Is It Safe To Drink Alcohol? And In What Amounts? A much debated topic.  The World Health Organization says “there is no safe level for drinking alcohol.” Perhaps your surprised by this as there levels which government agencies consider “low-risk,” or levels which lower your risk for developing an alcohol dependency however, alcohol can still present problems within your life. As a guideline, low-risk drinking is considered anything less than: Three drinks per day or less for women, not to exceed seven drinks per week. Four drinks per day or less for men, not to exceed 14 drinks per week. Awareness of these guidelines may help to decrease your risk of alcohol addiction and alcohol-related adverse health effects. As well as helping you to make healthier decisions in your life.

Heavy Drinking! Does It Increase the risk of Addiction? Heavy drinking is considered anything over these levels. Research suggests that 1 in 4 people who exceed these limits already has an alcohol use disorder. Heavy drinking significantly increases your risk of developing an alcohol addiction and numerous health problems, many of which can cause death.    

Signs of Alcohol Addiction – Do you recognize these patterns in yourself or your loved one? Alcohol abuse occurs on a spectrum, and as it accelerates in severity, the risks associated with it climb proportionately. Individuals with an alcohol addiction will exhibit a significant number of the following behaviors. ·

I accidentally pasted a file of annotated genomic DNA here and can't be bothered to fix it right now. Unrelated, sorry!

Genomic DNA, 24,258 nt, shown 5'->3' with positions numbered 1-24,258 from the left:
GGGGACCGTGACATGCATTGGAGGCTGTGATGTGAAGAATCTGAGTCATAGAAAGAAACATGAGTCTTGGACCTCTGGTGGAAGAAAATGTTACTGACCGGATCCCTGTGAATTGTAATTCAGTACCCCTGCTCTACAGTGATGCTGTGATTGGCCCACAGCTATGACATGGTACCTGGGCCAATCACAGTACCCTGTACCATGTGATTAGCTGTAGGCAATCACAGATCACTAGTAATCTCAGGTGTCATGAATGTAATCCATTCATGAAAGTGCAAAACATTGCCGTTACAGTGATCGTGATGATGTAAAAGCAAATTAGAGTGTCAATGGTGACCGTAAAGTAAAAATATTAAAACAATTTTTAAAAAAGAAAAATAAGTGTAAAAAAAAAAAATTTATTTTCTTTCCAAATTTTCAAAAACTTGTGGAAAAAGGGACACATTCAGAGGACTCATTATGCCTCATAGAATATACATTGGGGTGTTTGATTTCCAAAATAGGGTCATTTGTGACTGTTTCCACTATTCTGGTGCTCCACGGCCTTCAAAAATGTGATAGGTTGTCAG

• Struggle to reduce how much they drink or find they can’t stop at all
  • Alcohol override any other thought in their mind
  • Begin to feel out of sorts if they don’t drink or when the alcohol begins leaving their system (withdrawal)?
  • Drink larger amounts or for longer periods of time
  • Loses a large part of their life, takes time off school or work due to drinking or feeling hungover
  • Keeps drinking even though it’s creating tensions and issues within their relationships
  • Drinks instead of doing things which once brought pleasure or fulfilment
  • Engages in unsafe or risky behaviours while under the influence which may increase the risk of harm
  • Continues drinking even though they experience periods of time where you have no memory (“blackouts”) and is affecting their mental health?
  • Needs to drink more because what you usually drink doesn’t create the same “buzz” (and may have developed a tolerance).

Physical, mental, emotional and social health, can be disrupted by alcohol which may lead to:

  • Illness or disease, including an increased risk of Heart disease, stroke and various other types of organ damage.
  • Increased risk of accidental injury (motor vehicle accidents, falls and drowning)
  • Interpersonal problems (with partner, family, friends as well as co-workers)
  • Loss of Employment
  • Failure in academic achievements
  • Legal issues (Driving Under the Influence
  • Mental health disorders such as mood imbalances (depression, anxiety, etc.)
  • Unplanned pregnancies and/or sexually transmitted diseases due to unsafe and unplanned sexual encounters.
  • Fetal Alcohol Spectrum Disorders
  • Increased risk of suicide
  • Overdose (acute alcohol poisoning) or death

The adverse effects of alcohol can be a double-edged sword.  Many people that are faced with the reality that alcohol has impacted in their life, will continue to drink to numb the pain, thus intensifying their addiction.   It’s never to late to seek help, you are not alone.